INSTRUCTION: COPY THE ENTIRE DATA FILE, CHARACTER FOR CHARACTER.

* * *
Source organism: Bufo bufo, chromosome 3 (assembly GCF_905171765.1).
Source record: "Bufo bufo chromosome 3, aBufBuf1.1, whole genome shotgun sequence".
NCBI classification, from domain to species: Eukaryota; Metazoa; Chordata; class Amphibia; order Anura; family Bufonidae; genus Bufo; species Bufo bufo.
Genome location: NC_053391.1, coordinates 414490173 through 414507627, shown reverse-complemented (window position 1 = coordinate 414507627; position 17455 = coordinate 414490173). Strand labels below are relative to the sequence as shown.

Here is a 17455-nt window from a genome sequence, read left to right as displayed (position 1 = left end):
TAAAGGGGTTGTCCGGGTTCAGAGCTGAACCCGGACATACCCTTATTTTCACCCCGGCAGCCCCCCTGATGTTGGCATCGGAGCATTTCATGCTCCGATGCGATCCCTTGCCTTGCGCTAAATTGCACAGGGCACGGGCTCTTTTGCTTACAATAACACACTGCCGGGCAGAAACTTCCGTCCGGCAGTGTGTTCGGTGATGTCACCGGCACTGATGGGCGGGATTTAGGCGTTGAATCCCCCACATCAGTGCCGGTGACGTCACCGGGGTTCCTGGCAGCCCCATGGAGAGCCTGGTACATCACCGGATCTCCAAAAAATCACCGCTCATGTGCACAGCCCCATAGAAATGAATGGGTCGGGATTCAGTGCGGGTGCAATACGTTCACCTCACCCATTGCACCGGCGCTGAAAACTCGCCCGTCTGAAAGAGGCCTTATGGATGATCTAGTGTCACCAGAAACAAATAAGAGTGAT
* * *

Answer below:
Source organism: Bufo bufo, chromosome 3 (assembly GCF_905171765.1).
Source record: "Bufo bufo chromosome 3, aBufBuf1.1, whole genome shotgun sequence".
NCBI classification, from domain to species: Eukaryota; Metazoa; Chordata; class Amphibia; order Anura; family Bufonidae; genus Bufo; species Bufo bufo.
Genome location: NC_053391.1, coordinates 414490173 through 414507627, shown reverse-complemented (window position 1 = coordinate 414507627; position 17455 = coordinate 414490173). Strand labels below are relative to the sequence as shown.

Here is a 17455-nt window from a genome sequence, read left to right as displayed (position 1 = left end):
TAAAGGGGTTGTCCGGGTTCAGAGCTGAACCCGGACATACCCTTATTTTCACCCCGGCAGCCCCCCTGATGTTGGCATCGGAGCATTTCATGCTCCGATGCGATCCCTTGCCTTGCGCTAAATTGCACAGGGCACGGGCTCTTTTGCTTACAATAACACACTGCCGGGCAGAAACTTCCGTCCGGCAGTGTGTTCGGTGATGTCACCGGCACTGATGGGCGGGATTTAGGCGTTGAATCCCCCACATCAGTGCCGGTGACGTCACCGGGGTTCCTGGCAGCCCCATGGAGAGCCTGGTACATCACCGGATCTCCAAAAAATCACCGCTCATGTGCACAGCCCCATAGAAATGAATGGGTCGGGATTCAGTGCGGGTGCAATACGTTCACCTCACCCATTGCACCGGCGCTGAAAACTCGCCCGTCTGAAAGAGGCCTTATGGATGATCTAGTGTCACCAGAAACAAATAAGAGTGAT